Pride of the Land

Pride of the Land

Despite Changes, New Pride and Prejudice Remains Faithful

By Alexa DeGennaro

November 12, 2005

 This P&P is the first feature film version of the story since Laurence Olivier's 1940 version.
 Mr. Darcy star Matthew MacFadyen has never seen Colin Firth's performance as Mr. Darcy.
 The film was number 1 in the UK for over a month.
Throw away your notions of wet shirts and men jumping into lakes, ladies. The new Pride and Prejudice is having none of it, and it is, hands down, the best adaptation of Jane Austen's novel, to date. Although this version includes dozens of changes to the story, it remains faithful enough for die-hard fans, especially of the Colin Firth incarnation, to be won over by the end of the sweeping, romantic film.

Director Joe Wright takes the themes and characters in Austen's novel and expands upon them in an ode to nature, idealism and emotion. Wright's direction is refreshingly artful - he takes Austen's story out of the parlor and into nature, making the rural English countryside a character unto itself.

This Pride and Prejudice proves a brave break from the traditionalist sensibilities of previous adaptations. The screenplay, written by Deborah Moggach, with supplemental, but un-credited, work by Emma Thompson, diverts from Austen's prose in places, giving heretofore undeveloped characters greater depth (especially Charlotte Lucas, played with real heart by Claudie Blakley) and making each line feel fresh and natural.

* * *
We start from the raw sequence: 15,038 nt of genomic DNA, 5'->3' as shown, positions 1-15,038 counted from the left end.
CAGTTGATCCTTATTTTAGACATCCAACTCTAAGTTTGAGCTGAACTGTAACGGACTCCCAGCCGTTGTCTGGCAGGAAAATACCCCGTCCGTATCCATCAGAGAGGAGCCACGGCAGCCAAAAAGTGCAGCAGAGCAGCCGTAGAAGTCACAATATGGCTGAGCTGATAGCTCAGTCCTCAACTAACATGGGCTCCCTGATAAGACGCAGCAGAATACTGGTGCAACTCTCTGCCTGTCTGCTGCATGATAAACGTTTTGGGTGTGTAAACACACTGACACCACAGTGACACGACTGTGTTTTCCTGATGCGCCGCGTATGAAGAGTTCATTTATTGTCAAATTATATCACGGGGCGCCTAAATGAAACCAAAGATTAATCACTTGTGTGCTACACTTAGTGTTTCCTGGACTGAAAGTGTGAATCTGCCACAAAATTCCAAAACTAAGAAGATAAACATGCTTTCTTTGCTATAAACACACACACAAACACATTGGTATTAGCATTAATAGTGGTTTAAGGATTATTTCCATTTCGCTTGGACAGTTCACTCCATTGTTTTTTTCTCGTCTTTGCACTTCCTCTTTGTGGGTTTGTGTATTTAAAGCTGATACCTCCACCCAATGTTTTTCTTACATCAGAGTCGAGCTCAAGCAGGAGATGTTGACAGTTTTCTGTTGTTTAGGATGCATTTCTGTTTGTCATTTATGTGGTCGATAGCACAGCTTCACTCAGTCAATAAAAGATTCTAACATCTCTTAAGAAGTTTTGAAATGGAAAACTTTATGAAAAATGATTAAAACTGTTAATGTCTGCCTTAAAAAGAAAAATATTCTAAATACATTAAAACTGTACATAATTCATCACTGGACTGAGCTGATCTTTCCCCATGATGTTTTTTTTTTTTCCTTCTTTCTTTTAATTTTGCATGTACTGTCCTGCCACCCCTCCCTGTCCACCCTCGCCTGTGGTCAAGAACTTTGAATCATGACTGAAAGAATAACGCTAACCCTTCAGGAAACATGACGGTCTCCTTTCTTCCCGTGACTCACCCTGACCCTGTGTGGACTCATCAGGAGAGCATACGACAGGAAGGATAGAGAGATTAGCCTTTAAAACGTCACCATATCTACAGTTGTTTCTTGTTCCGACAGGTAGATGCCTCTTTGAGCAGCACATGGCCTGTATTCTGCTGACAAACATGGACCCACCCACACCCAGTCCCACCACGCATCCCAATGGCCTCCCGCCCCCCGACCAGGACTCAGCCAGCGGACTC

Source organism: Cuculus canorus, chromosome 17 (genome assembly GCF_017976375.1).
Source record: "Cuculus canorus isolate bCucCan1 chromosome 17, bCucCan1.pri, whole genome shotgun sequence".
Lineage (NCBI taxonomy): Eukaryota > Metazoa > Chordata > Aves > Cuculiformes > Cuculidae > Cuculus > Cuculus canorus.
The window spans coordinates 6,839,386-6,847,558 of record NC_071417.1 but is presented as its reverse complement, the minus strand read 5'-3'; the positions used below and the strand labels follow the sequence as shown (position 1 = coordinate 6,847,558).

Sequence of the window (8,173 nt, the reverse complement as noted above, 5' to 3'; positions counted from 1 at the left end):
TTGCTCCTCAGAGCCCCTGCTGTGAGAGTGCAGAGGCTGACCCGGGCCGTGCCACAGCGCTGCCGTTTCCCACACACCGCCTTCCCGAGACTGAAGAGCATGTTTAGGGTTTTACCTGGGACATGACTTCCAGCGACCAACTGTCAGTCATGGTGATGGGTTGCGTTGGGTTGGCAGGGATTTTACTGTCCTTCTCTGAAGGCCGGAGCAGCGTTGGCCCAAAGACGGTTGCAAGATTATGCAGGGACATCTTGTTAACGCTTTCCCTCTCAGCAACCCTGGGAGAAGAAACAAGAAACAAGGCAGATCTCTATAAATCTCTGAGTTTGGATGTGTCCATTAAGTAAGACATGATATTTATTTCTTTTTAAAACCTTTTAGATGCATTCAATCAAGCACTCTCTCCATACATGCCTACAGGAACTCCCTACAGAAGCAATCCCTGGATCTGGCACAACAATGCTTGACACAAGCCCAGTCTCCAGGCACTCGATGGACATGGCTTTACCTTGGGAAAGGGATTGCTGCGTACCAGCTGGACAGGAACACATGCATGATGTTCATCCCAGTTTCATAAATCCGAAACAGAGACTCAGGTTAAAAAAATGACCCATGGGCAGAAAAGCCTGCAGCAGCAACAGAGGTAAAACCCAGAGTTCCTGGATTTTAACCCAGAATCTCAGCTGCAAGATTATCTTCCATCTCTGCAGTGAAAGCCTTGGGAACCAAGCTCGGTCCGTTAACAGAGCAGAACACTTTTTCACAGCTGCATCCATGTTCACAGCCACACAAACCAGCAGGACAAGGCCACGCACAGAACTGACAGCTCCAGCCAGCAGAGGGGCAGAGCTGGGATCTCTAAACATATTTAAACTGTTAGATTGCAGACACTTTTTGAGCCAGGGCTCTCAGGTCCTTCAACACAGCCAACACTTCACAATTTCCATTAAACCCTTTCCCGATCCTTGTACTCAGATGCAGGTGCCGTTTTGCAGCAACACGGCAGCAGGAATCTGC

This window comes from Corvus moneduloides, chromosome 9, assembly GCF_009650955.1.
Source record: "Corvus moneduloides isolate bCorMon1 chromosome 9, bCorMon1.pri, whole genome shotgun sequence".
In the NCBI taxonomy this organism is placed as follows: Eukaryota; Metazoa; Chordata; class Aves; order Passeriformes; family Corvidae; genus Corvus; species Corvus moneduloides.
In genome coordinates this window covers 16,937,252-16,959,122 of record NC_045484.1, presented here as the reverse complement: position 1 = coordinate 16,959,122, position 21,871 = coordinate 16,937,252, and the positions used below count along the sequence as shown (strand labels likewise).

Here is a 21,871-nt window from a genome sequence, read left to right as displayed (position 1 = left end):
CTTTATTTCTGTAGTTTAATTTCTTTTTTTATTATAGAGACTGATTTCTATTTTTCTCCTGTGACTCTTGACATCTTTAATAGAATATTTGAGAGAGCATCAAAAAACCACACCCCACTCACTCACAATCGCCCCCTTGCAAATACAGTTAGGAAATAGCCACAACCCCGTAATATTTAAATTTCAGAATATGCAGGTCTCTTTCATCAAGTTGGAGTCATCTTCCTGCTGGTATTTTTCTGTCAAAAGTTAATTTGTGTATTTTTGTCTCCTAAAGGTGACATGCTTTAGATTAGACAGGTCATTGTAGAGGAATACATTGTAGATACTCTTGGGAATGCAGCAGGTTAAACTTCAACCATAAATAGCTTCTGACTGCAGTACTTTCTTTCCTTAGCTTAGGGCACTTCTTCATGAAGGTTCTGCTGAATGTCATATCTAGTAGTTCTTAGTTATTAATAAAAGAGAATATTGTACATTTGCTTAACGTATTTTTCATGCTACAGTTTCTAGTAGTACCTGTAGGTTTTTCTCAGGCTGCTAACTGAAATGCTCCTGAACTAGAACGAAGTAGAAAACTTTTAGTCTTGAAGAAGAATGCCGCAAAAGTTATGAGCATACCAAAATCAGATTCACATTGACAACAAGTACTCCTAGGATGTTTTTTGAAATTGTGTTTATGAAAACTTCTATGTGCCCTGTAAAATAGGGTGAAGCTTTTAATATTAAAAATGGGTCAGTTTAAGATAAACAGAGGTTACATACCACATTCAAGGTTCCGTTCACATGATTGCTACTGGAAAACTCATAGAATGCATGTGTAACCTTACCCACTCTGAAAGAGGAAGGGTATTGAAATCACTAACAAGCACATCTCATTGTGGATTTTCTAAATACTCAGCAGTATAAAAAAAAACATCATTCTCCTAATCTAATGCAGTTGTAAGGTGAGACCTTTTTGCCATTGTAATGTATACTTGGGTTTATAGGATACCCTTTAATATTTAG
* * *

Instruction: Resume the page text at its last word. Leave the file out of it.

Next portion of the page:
Now what you're really wondering is: how does it measure up to the BBC version? The new Pride and Prejudice is a separate cinematic entity, but in some ways trumps the comical mini-series. For the first time, all the actors are the proper age for their parts, so while Keira Knightly is overly flirtatious in earlier scenes (and a bit too thin in most), she is twenty just as her character should be and grows into the emotional scenes, making for a well-rounded turn as Elizabeth Bennett. Matthew MacFadyen is the perfect Mr. Darcy, bar none. He masters the brooding Brit with puppy dog eyes, while giving the character an unspoken back story and character that seems perfectly in step with Austen's romantic hero.

The rest of the veteran cast, including Judy Dench, Donald Sutherland, Brenda Blethyn and Tom Hollander, take chances with their character's portrayal - a mullet-haired Hollander plays Mr. Collins not as the simpering fool, but as a calculated creep, just as Blethyn tones down Mrs. Bennett's ridiculousness, molding a woman who is believably the mother of both level-headed Lizzy and silly flirt Lydia.

Along with a simple piano score, scenes beautifully lit with flickering candlelight and dramatic set-ups in which Wright masters the art of the loaded pause, Pride succeeds as the ultimate ode to Austenian romance. It is beautiful in every sense of the word, and after seeing Pride and Prejudice, you'll wonder how you ever saw it any other way.